Q: What are “trans fats” and why are people making such a big deal about them?
A: In 2006, the Food and Drug Administration made it mandatory for food producers to list the amount of trans fat in their packaged foods. New York City went a step further and banned all restaurants from using trans fats in any food production!
So, what’s the big deal? Why would one little fat be banned by a whole city? Let’s start with some definitions. Chemistry majors can skip this part.
All of the terms used to describe fat in our diet refer to their biochemical make-up:
Saturated fats are fats whose carbon molecules are “saturated” with hydrogen atoms. These fats are solid at room temperature. Think butter, cheese, meat.
Unsaturated fats have some carbon molecules without hydrogen atoms attached to them. They are liquid at room temperature and can actually be good for you in moderation. Think olive oil, fish oil.
Trans fats are produced when oil is exposed to hydrogen under pressure. This industrial process decreases the number of double bonds in the molecule and/or converts them to the “trans” position.
Trans fats are everywhere – crackers, cookies, potato chips, processed baked goods, margarine, restaurant kitchens, the list goes on and on. Why? They have a higher melting point than natural fats and oils, which increases their stability. This allows them to give products a longer shelf life and to withstand repeated heating and cooling – perfect for frying foods over and over.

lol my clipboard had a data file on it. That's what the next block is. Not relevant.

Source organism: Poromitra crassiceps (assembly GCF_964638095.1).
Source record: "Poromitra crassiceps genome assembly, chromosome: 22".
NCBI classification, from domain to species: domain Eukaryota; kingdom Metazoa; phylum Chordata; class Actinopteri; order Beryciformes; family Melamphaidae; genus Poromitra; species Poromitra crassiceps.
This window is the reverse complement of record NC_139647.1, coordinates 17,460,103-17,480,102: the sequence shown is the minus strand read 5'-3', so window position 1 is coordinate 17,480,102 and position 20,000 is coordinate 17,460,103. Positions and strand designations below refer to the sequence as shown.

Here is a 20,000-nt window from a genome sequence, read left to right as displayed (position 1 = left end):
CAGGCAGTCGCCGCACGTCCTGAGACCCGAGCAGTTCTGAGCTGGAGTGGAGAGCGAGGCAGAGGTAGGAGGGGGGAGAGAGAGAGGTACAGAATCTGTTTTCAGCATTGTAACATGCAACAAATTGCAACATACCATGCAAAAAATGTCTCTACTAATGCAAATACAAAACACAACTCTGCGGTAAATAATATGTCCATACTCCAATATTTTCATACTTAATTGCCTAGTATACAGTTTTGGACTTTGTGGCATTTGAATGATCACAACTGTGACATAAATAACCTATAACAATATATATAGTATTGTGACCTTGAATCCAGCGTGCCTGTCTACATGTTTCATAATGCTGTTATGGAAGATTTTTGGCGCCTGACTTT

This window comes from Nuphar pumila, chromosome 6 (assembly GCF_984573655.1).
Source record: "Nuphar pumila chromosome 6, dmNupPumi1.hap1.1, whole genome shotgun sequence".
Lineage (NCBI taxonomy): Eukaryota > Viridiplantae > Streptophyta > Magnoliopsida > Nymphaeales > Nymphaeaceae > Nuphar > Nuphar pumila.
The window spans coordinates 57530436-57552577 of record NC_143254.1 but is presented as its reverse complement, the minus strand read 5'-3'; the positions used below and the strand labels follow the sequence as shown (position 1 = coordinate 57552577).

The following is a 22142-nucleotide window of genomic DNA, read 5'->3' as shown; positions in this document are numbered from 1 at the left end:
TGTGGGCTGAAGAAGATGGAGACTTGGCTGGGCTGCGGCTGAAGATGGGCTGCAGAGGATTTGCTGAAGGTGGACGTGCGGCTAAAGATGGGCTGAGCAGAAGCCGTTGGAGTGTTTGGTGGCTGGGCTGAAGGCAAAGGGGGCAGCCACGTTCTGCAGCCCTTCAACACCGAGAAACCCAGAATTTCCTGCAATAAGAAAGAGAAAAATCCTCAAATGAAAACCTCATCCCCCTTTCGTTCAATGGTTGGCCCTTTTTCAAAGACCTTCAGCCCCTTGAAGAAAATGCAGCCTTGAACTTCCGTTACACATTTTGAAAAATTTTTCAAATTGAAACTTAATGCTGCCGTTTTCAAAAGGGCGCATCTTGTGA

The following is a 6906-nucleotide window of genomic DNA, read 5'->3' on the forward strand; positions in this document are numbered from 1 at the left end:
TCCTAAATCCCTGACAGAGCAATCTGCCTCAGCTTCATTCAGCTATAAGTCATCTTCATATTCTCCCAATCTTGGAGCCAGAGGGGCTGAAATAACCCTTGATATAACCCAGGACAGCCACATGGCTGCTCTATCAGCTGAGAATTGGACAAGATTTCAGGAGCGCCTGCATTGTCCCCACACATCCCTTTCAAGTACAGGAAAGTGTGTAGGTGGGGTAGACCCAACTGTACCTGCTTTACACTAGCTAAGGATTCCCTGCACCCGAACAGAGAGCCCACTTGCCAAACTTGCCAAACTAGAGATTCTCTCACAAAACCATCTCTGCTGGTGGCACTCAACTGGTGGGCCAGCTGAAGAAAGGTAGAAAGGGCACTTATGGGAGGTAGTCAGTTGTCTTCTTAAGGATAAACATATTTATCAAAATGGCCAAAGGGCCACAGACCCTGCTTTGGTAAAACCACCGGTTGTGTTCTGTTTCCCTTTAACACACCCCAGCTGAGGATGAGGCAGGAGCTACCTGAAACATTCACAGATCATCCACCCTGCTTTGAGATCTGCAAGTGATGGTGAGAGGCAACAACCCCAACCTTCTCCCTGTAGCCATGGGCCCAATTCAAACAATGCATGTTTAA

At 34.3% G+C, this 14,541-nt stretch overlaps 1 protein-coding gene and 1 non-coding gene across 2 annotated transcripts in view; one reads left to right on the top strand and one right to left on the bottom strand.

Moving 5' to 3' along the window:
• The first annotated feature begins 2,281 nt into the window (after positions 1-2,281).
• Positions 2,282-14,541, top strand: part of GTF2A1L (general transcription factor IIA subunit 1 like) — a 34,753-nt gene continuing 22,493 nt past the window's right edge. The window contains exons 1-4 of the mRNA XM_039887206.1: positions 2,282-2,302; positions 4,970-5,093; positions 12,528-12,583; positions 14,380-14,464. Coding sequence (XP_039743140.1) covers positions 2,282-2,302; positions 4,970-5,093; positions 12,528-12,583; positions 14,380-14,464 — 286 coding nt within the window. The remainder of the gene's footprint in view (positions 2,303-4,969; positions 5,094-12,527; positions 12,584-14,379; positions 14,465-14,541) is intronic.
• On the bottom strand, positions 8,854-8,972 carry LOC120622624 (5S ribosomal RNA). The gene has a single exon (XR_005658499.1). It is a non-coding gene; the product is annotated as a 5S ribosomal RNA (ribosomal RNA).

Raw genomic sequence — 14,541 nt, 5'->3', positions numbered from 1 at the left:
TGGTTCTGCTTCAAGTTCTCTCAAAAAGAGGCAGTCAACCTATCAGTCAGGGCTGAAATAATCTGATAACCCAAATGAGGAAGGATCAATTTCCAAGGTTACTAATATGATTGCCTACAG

While they’re good for business, they’re terrible for our health! They do bad things to our cholesterol levels which increases our risk for heart disease, stroke and diabetes. According to the Harvard School of Public Health, increasing the amount of trans fat you eat in a day by just 2% – about the amount in a medium order of fries – increases your risk of coronary heart disease by 23%! I don’t know about you, but that’s more of a gamble than I’m willing to take for some fries!
Ideally, you should eat less than 2 grams of trans fat per day. To put that in perspective:
- A large fry at McDonald’s – 8 grams of trans fat
- 4 Girl Scout shortbread cookies – 4.5 grams of tans fat
- 3 -piece KFC Extra Crispy Combo Meal – 15 grams of trans fat
A couple of things to remember:
- Food manufacturers can label a product as “0 grams of trans fat” as long as there is less than 0.5g per serving. If you read the fine print, a serving size can be ridiculously small – say, 16 chips. So if a product contains 0.4 grams of trans fat per serving and you eat 5 servings (which is easy to do) you will be getting 2 grams of trans fat from a product that says it has none.
- Another term for trans fat is “partially hydrogenated vegetable oil,” so if you see that on the ingredient list, don’t be fooled.
If you have any questions about what trans fats can do to your health, or what type of dietary changes you can make to avoid them, set up an appointment to meet with one of our nutritionists. They’re happy to help.
Cheryl Czapla, Med IV
College of Medicine
The Ohio State University
Kathy Horava, DO
Student Health Services
The Ohio State University